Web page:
Campaigners warn of '˜crisis' for bus travel

TRANSPORT campaigners today warn of a mounting crisis for bus travel in the face of sweeping service cutbacks and reductions in funding running into tens of millions of pounds.

A new report from the Campaign for Better Transport (CBT) group claims that local-authority bus budgets in England and Wales were slashed by £20.5m last year.

It also says that the supported bus budgets – used by local authorities to subsidise services that would not otherwise be 
provided by private operators – have been cut by more than £180m since the 2010/11 financial year.

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Figures released by the CBT show that spending on supported buses across Yorkshire and the Humber fell by nearly 45 per cent between 2010/11 and 2017/18.

According to today’s Buses In Crisis report, more than 3,300 of the services have been reduced, altered or withdrawn across 
England and Wales over the last eight years.

The CBT is now urging the Government to “wake up” and put in place a new national bus travel strategy, complete with appropriate levels of funding.

It acknowledges that the recently introduced Bus Services Act – which gives local authorities more scope for working with private operators to improve provision for passengers – is a step in the right direction but also warns that it is “not enough on its own”.

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Steve Chambers, public transport campaigner at the CBT, said: “Our latest report confirms that the slow death of the supported bus continues, with local-authority bus budgets suffering yet another cut this year.

“The resulting cuts to services mean many people no longer have access to public transport, with rural areas hit especially hard.

“The loss of a bus service has huge implications – it can prevent people accessing jobs and education, have an adverse effect on the local economy with people prevented from getting to shops and businesses, affect people’s physical health and mental wellbeing and has an inevitable effect on congestion and air pollution as more cars jam up our roads.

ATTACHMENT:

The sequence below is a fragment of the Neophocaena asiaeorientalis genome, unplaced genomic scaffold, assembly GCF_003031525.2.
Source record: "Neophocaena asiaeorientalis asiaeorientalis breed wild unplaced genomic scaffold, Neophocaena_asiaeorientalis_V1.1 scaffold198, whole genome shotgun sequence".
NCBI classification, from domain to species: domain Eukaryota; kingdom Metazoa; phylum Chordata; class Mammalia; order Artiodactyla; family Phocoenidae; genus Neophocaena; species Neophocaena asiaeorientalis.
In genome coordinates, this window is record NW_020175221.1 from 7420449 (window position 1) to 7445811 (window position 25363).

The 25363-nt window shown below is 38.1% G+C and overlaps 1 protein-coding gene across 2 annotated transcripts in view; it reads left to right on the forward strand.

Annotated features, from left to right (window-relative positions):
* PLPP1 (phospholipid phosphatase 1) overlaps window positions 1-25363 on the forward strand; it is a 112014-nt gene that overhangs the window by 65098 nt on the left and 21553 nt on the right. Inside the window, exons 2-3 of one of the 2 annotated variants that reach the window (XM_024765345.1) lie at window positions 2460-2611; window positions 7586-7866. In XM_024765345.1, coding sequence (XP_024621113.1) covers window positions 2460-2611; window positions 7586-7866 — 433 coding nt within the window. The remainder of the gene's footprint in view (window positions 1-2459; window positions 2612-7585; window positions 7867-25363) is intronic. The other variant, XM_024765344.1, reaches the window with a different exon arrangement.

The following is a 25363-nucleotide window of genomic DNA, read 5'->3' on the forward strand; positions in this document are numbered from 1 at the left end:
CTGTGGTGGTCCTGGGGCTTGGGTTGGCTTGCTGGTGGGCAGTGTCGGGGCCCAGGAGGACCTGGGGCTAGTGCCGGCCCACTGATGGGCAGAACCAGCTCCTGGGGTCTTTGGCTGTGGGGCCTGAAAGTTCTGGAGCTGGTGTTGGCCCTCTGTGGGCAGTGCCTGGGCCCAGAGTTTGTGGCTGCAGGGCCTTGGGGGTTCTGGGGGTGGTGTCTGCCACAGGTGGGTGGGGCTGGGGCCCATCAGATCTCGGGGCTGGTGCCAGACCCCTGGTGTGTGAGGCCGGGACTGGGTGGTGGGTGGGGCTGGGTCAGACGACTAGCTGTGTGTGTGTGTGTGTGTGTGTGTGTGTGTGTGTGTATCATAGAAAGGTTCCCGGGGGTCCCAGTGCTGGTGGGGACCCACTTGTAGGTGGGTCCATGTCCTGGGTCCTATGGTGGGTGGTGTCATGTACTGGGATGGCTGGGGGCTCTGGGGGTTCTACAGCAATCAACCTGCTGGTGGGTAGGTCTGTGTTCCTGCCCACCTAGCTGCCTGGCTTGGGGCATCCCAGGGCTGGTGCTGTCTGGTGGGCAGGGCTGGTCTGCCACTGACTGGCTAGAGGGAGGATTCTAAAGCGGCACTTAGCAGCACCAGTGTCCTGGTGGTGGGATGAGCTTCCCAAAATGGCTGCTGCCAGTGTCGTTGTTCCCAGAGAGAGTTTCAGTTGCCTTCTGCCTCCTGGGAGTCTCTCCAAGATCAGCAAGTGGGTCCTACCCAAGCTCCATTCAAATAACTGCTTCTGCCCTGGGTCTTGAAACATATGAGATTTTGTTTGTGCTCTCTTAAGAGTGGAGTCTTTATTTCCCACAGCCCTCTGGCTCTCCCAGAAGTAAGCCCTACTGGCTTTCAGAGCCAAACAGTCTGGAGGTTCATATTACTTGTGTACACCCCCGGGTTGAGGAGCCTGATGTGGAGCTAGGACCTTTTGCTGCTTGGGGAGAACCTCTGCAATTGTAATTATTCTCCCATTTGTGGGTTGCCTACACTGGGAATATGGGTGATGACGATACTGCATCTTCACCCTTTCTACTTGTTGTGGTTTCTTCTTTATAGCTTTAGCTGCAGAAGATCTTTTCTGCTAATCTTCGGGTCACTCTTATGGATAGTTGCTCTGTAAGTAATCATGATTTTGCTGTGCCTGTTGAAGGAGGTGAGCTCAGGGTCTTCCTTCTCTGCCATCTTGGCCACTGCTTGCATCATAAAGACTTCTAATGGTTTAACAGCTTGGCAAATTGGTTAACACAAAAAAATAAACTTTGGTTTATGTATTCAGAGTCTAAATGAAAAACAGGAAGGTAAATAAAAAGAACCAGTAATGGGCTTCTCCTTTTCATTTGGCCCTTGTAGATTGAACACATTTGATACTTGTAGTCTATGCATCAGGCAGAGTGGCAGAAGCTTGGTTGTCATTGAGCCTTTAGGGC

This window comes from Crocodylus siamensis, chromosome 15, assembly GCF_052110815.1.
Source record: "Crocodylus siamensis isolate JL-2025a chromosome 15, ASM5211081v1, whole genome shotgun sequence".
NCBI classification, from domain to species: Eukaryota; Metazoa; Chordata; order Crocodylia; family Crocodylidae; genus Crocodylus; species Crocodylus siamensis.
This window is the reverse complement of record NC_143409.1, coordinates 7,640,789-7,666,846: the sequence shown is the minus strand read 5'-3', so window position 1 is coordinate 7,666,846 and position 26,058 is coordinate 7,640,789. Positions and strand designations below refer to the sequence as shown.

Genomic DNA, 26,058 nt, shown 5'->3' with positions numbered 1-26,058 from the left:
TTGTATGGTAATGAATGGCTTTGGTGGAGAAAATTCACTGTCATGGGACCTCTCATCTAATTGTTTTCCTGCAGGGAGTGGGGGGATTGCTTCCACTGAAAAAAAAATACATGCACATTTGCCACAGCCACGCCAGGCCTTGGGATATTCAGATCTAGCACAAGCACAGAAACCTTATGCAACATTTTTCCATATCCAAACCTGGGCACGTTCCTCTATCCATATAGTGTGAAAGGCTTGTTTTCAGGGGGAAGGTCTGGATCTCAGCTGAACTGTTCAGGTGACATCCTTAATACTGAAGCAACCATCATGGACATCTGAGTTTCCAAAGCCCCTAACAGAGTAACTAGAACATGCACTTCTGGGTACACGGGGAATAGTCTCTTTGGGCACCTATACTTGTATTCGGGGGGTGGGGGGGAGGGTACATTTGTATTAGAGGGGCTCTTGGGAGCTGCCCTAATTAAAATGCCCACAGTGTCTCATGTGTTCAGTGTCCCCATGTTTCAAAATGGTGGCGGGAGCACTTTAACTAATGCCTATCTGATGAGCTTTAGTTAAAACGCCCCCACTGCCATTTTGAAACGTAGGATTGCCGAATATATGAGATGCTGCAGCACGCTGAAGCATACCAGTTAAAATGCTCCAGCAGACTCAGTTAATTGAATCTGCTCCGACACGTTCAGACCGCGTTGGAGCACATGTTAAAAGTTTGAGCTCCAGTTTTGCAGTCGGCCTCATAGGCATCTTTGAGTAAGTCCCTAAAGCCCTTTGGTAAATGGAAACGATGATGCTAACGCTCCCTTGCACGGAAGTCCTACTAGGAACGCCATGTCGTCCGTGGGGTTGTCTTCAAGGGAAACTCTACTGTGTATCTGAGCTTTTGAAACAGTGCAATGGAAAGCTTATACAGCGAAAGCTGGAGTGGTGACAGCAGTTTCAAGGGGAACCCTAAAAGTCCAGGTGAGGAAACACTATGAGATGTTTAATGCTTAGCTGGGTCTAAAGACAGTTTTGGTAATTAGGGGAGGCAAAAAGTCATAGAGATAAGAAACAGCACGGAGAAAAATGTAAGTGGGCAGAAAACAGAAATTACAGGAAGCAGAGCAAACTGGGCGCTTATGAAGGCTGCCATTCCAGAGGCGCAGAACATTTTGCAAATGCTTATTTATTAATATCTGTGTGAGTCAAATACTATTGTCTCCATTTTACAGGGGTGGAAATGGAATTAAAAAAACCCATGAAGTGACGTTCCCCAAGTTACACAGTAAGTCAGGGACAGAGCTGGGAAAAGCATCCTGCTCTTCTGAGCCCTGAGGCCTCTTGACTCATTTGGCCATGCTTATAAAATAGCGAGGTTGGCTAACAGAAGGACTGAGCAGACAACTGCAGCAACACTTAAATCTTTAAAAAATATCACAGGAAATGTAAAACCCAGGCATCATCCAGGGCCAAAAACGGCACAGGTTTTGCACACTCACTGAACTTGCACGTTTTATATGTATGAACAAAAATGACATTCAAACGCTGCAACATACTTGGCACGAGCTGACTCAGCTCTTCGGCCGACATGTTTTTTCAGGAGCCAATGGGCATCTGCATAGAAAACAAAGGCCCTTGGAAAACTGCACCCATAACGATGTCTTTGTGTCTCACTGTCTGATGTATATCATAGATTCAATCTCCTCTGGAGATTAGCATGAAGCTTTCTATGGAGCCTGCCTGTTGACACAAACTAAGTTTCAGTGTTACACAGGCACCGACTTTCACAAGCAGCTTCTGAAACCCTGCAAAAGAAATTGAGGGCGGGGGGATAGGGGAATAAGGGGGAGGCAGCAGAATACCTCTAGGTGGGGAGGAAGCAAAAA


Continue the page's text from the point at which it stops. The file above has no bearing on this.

“The recent Bus Services Act does have the potential to improve local buses, but it’s not enough on its own. The Government must wake up to the crisis hitting buses before it’s too late.

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“We want to see a proper national strategy for buses backed up by funding, like those that already exist for all other modes of transport.

“Only when we treat what is happening to buses as a national crisis, rather than a local one, will we start to reverse their decline.”

A breakdown in the CBT report of supported bus spending between 2010/11 and 2017/18 shows reductions of 36 per cent in West Yorkshire, 31 per cent in York, 72 per cent in Hull and 43 per cent in the Sheffield City Region.

Responding to the report, a spokeswoman for the Department for Transport said: “We recognise that buses are vital in connecting people, homes and businesses, and that’s why we have given local councils extra powers to work in partnership with bus companies to improve the services passengers expect and deserve.

“We provide around £250m every year to support bus services and a further £1bn to support older and disabled people using the free bus pass scheme, benefiting people up and down the country.”